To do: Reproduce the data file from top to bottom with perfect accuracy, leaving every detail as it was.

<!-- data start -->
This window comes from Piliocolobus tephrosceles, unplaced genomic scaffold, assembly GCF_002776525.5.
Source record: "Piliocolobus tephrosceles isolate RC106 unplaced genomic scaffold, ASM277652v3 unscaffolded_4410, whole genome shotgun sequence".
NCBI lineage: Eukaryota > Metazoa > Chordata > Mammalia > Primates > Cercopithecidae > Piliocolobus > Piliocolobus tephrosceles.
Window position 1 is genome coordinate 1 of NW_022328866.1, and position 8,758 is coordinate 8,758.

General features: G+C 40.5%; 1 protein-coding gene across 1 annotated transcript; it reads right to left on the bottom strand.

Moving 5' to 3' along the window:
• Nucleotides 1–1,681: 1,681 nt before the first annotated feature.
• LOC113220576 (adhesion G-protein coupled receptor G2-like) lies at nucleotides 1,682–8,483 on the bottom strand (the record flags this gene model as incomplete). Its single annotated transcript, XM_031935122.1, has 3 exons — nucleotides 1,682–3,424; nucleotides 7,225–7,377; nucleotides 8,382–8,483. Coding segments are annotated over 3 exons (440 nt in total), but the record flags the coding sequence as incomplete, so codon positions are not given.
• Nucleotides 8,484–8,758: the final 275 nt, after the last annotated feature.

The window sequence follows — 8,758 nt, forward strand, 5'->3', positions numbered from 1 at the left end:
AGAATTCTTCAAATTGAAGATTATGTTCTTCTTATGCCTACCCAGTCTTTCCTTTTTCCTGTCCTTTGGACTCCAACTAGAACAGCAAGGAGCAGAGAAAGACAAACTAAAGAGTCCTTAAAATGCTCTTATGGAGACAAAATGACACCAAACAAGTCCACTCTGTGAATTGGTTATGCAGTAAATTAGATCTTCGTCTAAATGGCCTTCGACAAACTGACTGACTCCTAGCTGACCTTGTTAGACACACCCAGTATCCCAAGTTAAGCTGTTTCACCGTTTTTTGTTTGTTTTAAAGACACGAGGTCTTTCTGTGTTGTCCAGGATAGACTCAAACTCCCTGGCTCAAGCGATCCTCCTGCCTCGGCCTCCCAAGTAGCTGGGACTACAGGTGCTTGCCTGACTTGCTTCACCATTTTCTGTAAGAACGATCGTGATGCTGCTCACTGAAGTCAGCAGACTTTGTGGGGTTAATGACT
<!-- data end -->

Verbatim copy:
This window comes from Piliocolobus tephrosceles, unplaced genomic scaffold, assembly GCF_002776525.5.
Source record: "Piliocolobus tephrosceles isolate RC106 unplaced genomic scaffold, ASM277652v3 unscaffolded_4410, whole genome shotgun sequence".
NCBI lineage: Eukaryota > Metazoa > Chordata > Mammalia > Primates > Cercopithecidae > Piliocolobus > Piliocolobus tephrosceles.
Window position 1 is genome coordinate 1 of NW_022328866.1, and position 8,758 is coordinate 8,758.

General features: G+C 40.5%; 1 protein-coding gene across 1 annotated transcript; it reads right to left on the bottom strand.

Moving 5' to 3' along the window:
• Nucleotides 1–1,681: 1,681 nt before the first annotated feature.
• LOC113220576 (adhesion G-protein coupled receptor G2-like) lies at nucleotides 1,682–8,483 on the bottom strand (the record flags this gene model as incomplete). Its single annotated transcript, XM_031935122.1, has 3 exons — nucleotides 1,682–3,424; nucleotides 7,225–7,377; nucleotides 8,382–8,483. Coding segments are annotated over 3 exons (440 nt in total), but the record flags the coding sequence as incomplete, so codon positions are not given.
• Nucleotides 8,484–8,758: the final 275 nt, after the last annotated feature.

The window sequence follows — 8,758 nt, forward strand, 5'->3', positions numbered from 1 at the left end:
AGAATTCTTCAAATTGAAGATTATGTTCTTCTTATGCCTACCCAGTCTTTCCTTTTTCCTGTCCTTTGGACTCCAACTAGAACAGCAAGGAGCAGAGAAAGACAAACTAAAGAGTCCTTAAAATGCTCTTATGGAGACAAAATGACACCAAACAAGTCCACTCTGTGAATTGGTTATGCAGTAAATTAGATCTTCGTCTAAATGGCCTTCGACAAACTGACTGACTCCTAGCTGACCTTGTTAGACACACCCAGTATCCCAAGTTAAGCTGTTTCACCGTTTTTTGTTTGTTTTAAAGACACGAGGTCTTTCTGTGTTGTCCAGGATAGACTCAAACTCCCTGGCTCAAGCGATCCTCCTGCCTCGGCCTCCCAAGTAGCTGGGACTACAGGTGCTTGCCTGACTTGCTTCACCATTTTCTGTAAGAACGATCGTGATGCTGCTCACTGAAGTCAGCAGACTTTGTGGGGTTAATGACT